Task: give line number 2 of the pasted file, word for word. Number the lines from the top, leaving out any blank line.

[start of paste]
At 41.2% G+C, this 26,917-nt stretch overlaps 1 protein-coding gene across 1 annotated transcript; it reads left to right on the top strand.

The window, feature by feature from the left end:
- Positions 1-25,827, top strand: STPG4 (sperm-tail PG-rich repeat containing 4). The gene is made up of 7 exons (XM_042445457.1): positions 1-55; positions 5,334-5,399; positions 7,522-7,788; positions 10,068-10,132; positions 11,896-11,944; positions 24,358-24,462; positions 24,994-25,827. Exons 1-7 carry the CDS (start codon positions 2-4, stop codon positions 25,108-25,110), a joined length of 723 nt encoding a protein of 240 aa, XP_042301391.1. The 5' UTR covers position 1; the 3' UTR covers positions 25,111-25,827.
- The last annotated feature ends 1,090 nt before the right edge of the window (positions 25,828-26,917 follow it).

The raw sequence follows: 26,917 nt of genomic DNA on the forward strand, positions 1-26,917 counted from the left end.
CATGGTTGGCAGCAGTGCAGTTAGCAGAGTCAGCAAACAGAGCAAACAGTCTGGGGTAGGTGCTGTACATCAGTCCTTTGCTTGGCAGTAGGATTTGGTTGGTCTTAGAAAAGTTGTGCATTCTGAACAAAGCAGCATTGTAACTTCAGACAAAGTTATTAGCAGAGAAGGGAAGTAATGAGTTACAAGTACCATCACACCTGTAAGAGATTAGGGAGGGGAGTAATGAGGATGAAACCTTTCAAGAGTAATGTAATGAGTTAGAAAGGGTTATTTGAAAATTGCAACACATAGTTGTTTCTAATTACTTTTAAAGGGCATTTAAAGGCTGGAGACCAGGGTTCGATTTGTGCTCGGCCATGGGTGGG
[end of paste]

The window, feature by feature from the left end: